It’s the pointy end of semester, that terrifying couple of weeks each year where exams seem like they might actually become a reality. But when you’ve been coasting for most of the semester, discipline seems to elude you, and you get the sense that you’re losing a lot of study time, although you’re not sure where it all goes. Here are some productivity tips to help you find more hours in the day…
Plan and prioritise
A study timetable helps to ensure that you’ll finish studying in time for exams, but it will also help you to prioritise your commitments and makes it easier to say no to fun distractions that could probably wait until after exams.
Whenever you think of an activity that you’d rather be doing (such as watching all four seasons of a TV series or procrastibaking five different kinds of cake) put it on a list. You’ll be able to do some of these activities as a study break, and the things that have to wait until post-exams will help to motivate you.
Work out where you can share the workload or where things can be delayed
Law students tend to be pretty determined to do everything on their own, but it’s just not necessary. Write notes with a study group and find other ways to share the work.
People often say that tasks are urgent, but it’s rare that everything on your ‘do now’ list actually has to be done straight away. People are generally understanding of your study commitments and are happy to wait; all you have to do is explain the circumstances to them.
This may be a bit controversial, but technology isn’t 100% essential to a lot of study tasks. You need a laptop to research and write an essay, but you can print off journal articles to read and draft essays to edit.
Working on a computer brings temptation, namely from the chirping noises of Facebook and Gmail chat, so wherever possible turn off your laptop and focus on the task at hand.
Most of us are in the habit of opening Facebook/Twitter/email every time we sit down to start working on a computer. This is a massive time waster. By the time you’ve finished answering emails or updating your status, the study motivation has disappeared. Schedule technology as a reward and put an end time on it. If Facebook is set as your homepage, change it.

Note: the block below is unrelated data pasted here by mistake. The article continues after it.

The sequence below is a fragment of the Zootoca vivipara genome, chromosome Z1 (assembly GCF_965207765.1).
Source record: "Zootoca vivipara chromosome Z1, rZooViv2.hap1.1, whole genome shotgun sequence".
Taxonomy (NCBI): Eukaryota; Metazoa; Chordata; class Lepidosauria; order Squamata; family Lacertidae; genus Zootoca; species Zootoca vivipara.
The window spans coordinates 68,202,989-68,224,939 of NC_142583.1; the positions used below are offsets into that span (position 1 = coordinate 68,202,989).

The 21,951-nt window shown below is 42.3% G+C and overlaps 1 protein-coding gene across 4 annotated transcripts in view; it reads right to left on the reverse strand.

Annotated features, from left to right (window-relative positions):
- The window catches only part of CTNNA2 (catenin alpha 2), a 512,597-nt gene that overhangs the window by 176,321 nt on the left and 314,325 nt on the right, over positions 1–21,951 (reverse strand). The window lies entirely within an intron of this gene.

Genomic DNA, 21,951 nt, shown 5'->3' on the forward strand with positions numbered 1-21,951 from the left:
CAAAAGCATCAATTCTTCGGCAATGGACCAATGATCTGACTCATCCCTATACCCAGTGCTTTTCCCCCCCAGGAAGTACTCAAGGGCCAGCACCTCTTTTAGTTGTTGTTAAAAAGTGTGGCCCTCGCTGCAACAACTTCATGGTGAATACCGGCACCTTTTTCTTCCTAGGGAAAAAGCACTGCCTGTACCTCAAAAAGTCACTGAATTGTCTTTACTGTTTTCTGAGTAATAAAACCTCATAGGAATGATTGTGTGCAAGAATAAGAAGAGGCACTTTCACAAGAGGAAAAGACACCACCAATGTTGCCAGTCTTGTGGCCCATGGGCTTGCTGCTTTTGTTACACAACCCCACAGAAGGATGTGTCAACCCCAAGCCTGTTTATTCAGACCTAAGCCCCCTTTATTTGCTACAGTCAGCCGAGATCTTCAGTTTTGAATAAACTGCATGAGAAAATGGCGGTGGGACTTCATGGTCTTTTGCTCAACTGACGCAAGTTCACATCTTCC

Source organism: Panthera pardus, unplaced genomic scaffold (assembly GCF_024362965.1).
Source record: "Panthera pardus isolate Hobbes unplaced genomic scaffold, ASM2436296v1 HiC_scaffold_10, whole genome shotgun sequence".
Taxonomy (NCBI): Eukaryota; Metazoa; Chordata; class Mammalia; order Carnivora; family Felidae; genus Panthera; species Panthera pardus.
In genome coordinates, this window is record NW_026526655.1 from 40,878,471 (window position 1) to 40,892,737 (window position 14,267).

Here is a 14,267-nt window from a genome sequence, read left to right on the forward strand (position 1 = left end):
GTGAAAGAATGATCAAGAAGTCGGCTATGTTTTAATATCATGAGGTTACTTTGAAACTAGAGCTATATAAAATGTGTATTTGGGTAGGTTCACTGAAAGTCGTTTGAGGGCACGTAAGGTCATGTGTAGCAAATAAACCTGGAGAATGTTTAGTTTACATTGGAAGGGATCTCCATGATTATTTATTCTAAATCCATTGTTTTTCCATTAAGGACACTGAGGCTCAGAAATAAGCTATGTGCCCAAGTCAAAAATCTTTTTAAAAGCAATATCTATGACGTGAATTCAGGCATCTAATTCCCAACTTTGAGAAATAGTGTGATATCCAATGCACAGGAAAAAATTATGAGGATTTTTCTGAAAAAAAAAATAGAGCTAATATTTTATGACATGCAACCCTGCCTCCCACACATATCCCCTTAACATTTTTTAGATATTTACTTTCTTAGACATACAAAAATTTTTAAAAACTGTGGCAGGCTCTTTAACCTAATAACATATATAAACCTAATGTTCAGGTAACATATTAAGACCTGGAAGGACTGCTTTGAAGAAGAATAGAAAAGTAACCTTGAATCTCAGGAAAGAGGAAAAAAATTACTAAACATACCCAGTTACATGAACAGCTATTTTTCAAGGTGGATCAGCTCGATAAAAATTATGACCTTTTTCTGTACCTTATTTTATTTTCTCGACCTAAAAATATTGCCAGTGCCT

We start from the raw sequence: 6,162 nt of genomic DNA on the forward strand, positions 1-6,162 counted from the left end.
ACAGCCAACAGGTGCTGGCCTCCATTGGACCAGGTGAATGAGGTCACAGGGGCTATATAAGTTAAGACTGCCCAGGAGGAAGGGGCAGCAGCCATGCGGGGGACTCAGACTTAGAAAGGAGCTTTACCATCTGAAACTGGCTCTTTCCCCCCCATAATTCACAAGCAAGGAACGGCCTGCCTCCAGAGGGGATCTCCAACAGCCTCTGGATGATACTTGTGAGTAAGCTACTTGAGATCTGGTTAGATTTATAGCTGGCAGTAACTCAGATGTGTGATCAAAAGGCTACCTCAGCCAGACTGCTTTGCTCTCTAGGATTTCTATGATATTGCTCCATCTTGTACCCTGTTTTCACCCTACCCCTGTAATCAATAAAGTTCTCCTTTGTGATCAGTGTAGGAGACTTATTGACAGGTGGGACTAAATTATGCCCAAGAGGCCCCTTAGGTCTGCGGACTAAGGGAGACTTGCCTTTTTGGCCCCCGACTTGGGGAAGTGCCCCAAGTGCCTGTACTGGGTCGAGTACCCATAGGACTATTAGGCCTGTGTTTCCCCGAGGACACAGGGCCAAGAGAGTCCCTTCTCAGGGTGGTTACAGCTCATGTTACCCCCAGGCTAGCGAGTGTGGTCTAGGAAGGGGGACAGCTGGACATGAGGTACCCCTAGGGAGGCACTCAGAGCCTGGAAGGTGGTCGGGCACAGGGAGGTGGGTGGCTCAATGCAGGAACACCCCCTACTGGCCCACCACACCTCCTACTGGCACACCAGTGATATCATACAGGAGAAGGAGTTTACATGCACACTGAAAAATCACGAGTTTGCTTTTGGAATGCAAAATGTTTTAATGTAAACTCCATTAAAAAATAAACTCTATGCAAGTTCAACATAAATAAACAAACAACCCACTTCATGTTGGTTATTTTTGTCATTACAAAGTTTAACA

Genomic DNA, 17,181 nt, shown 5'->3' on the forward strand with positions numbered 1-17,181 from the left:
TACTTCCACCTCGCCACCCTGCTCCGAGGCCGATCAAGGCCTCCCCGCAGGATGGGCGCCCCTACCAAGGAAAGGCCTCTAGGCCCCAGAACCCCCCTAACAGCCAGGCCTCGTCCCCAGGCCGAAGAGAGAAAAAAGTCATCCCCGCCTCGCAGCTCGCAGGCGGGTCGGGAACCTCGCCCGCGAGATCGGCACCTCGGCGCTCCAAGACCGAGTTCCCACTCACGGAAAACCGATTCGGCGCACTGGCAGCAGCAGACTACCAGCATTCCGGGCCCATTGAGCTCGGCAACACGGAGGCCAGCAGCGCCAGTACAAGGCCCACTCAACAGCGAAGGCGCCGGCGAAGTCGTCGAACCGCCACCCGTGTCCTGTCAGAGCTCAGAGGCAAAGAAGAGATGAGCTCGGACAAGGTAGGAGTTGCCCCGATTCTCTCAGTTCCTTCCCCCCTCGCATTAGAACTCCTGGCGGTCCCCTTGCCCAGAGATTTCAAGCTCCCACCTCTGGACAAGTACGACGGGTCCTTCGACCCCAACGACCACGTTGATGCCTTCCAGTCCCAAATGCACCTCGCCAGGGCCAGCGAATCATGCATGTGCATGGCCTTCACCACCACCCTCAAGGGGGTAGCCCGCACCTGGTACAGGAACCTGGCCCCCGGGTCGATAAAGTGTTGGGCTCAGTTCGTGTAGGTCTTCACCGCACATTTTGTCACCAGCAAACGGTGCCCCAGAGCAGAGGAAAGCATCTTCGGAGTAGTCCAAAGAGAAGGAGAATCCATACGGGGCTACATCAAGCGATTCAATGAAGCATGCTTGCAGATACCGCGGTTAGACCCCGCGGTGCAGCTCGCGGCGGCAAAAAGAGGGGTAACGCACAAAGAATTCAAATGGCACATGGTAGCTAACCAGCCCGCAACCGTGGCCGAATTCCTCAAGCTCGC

Take care of yourself
All work and no play makes for a moody, unproductive law student. Always make time to sleep, eat properly, exercise, shower, and do the things you love. Time out is important, even when exams are days away, so set aside an hour or two for relaxation.
Taking regular breaks is important, and you may also need to vary where you study to stay refreshed and motivated.
Focus on one thing at a time
Multi-tasking seems incredibly productive, but while it feels like you’re doing everything nothing is actually finished. Focus on individual tasks and it will take less time.
Group similar tasks together
Some tasks are repetitive. Whether it’s writing sort case summaries, or answering emails, group them together and get it done quicker.
Do some easy tasks
If you’re feeling like you’re not making a lot of progress, do a couple of quick, easy tasks to help you feel like you’re powering through the work.
Know when to stop
You want that set of notes to be perfect but you have two other subjects to write exam notes for, and you haven’t even looked at practice questions yet. Average preparation in all subjects is better than perfect preparation for one exam. Don’t be a perfectionist and give your other topics some attention.
Give in to procrastination
Even with all that willpower, sometimes you just have to get it out of your system. Watch the rest of that series or finish reading that book. Chances are you’ll feel guilty the whole time and be totally motivated to get back into study.